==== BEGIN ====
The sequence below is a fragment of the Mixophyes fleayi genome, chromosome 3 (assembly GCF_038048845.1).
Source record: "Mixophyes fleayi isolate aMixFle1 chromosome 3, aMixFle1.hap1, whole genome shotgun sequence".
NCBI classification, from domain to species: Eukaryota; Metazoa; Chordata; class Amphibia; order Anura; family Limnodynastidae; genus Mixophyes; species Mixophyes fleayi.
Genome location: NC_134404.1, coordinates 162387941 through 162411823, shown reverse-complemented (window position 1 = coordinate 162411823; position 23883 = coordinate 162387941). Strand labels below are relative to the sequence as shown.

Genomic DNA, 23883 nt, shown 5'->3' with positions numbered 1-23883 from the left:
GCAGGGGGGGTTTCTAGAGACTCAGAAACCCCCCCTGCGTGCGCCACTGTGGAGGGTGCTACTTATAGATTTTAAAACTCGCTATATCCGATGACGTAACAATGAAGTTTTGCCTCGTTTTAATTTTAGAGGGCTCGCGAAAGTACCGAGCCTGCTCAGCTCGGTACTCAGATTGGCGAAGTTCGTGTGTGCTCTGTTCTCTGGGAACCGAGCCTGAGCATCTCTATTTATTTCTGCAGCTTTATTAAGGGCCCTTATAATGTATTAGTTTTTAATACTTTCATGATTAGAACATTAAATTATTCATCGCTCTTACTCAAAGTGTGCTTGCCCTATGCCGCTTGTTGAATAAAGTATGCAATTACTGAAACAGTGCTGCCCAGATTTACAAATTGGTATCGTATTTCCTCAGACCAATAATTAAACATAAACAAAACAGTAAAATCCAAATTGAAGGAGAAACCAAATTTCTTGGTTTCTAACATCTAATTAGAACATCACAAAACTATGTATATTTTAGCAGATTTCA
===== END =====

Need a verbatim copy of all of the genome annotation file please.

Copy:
The sequence below is a fragment of the Mixophyes fleayi genome, chromosome 3 (assembly GCF_038048845.1).
Source record: "Mixophyes fleayi isolate aMixFle1 chromosome 3, aMixFle1.hap1, whole genome shotgun sequence".
NCBI classification, from domain to species: Eukaryota; Metazoa; Chordata; class Amphibia; order Anura; family Limnodynastidae; genus Mixophyes; species Mixophyes fleayi.
Genome location: NC_134404.1, coordinates 162387941 through 162411823, shown reverse-complemented (window position 1 = coordinate 162411823; position 23883 = coordinate 162387941). Strand labels below are relative to the sequence as shown.

Genomic DNA, 23883 nt, shown 5'->3' with positions numbered 1-23883 from the left:
GCAGGGGGGGTTTCTAGAGACTCAGAAACCCCCCCTGCGTGCGCCACTGTGGAGGGTGCTACTTATAGATTTTAAAACTCGCTATATCCGATGACGTAACAATGAAGTTTTGCCTCGTTTTAATTTTAGAGGGCTCGCGAAAGTACCGAGCCTGCTCAGCTCGGTACTCAGATTGGCGAAGTTCGTGTGTGCTCTGTTCTCTGGGAACCGAGCCTGAGCATCTCTATTTATTTCTGCAGCTTTATTAAGGGCCCTTATAATGTATTAGTTTTTAATACTTTCATGATTAGAACATTAAATTATTCATCGCTCTTACTCAAAGTGTGCTTGCCCTATGCCGCTTGTTGAATAAAGTATGCAATTACTGAAACAGTGCTGCCCAGATTTACAAATTGGTATCGTATTTCCTCAGACCAATAATTAAACATAAACAAAACAGTAAAATCCAAATTGAAGGAGAAACCAAATTTCTTGGTTTCTAACATCTAATTAGAACATCACAAAACTATGTATATTTTAGCAGATTTCA